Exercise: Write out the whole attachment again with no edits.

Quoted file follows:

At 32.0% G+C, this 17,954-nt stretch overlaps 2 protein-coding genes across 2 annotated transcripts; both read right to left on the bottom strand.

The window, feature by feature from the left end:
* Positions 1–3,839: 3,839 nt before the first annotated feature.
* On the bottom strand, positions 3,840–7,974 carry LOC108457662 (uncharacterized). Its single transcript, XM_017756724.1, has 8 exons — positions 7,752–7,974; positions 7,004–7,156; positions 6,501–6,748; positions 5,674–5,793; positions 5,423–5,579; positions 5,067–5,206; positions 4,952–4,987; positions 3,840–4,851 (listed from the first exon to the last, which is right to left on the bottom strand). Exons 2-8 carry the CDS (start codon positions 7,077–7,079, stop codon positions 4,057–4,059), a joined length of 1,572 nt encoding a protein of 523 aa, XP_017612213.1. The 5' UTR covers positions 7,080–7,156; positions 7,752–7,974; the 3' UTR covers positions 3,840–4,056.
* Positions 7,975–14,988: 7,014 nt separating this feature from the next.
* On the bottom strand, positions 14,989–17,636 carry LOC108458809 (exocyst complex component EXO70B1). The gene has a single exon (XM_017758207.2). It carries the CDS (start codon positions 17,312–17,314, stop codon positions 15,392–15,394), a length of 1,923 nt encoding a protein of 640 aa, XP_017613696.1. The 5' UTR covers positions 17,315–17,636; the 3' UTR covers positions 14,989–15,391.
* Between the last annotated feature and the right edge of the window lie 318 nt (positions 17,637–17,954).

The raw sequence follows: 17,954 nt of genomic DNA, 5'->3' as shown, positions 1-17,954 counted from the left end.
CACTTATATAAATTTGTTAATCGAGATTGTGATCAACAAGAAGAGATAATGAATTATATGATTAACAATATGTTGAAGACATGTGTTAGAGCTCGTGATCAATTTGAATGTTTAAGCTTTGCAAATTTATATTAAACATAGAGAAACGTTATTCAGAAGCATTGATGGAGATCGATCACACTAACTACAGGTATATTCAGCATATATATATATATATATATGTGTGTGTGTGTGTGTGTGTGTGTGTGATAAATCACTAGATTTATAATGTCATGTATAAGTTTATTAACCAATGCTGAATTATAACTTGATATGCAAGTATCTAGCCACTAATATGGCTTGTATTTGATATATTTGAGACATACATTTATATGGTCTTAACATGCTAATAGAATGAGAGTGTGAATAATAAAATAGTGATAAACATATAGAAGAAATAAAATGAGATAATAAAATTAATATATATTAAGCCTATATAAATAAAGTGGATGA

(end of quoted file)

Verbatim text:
At 32.0% G+C, this 17,954-nt stretch overlaps 2 protein-coding genes across 2 annotated transcripts; both read right to left on the bottom strand.

The window, feature by feature from the left end:
* Positions 1–3,839: 3,839 nt before the first annotated feature.
* On the bottom strand, positions 3,840–7,974 carry LOC108457662 (uncharacterized). Its single transcript, XM_017756724.1, has 8 exons — positions 7,752–7,974; positions 7,004–7,156; positions 6,501–6,748; positions 5,674–5,793; positions 5,423–5,579; positions 5,067–5,206; positions 4,952–4,987; positions 3,840–4,851 (listed from the first exon to the last, which is right to left on the bottom strand). Exons 2-8 carry the CDS (start codon positions 7,077–7,079, stop codon positions 4,057–4,059), a joined length of 1,572 nt encoding a protein of 523 aa, XP_017612213.1. The 5' UTR covers positions 7,080–7,156; positions 7,752–7,974; the 3' UTR covers positions 3,840–4,056.
* Positions 7,975–14,988: 7,014 nt separating this feature from the next.
* On the bottom strand, positions 14,989–17,636 carry LOC108458809 (exocyst complex component EXO70B1). The gene has a single exon (XM_017758207.2). It carries the CDS (start codon positions 17,312–17,314, stop codon positions 15,392–15,394), a length of 1,923 nt encoding a protein of 640 aa, XP_017613696.1. The 5' UTR covers positions 17,315–17,636; the 3' UTR covers positions 14,989–15,391.
* Between the last annotated feature and the right edge of the window lie 318 nt (positions 17,637–17,954).

The raw sequence follows: 17,954 nt of genomic DNA, 5'->3' as shown, positions 1-17,954 counted from the left end.
CACTTATATAAATTTGTTAATCGAGATTGTGATCAACAAGAAGAGATAATGAATTATATGATTAACAATATGTTGAAGACATGTGTTAGAGCTCGTGATCAATTTGAATGTTTAAGCTTTGCAAATTTATATTAAACATAGAGAAACGTTATTCAGAAGCATTGATGGAGATCGATCACACTAACTACAGGTATATTCAGCATATATATATATATATATATGTGTGTGTGTGTGTGTGTGTGTGTGTGATAAATCACTAGATTTATAATGTCATGTATAAGTTTATTAACCAATGCTGAATTATAACTTGATATGCAAGTATCTAGCCACTAATATGGCTTGTATTTGATATATTTGAGACATACATTTATATGGTCTTAACATGCTAATAGAATGAGAGTGTGAATAATAAAATAGTGATAAACATATAGAAGAAATAAAATGAGATAATAAAATTAATATATATTAAGCCTATATAAATAAAGTGGATGA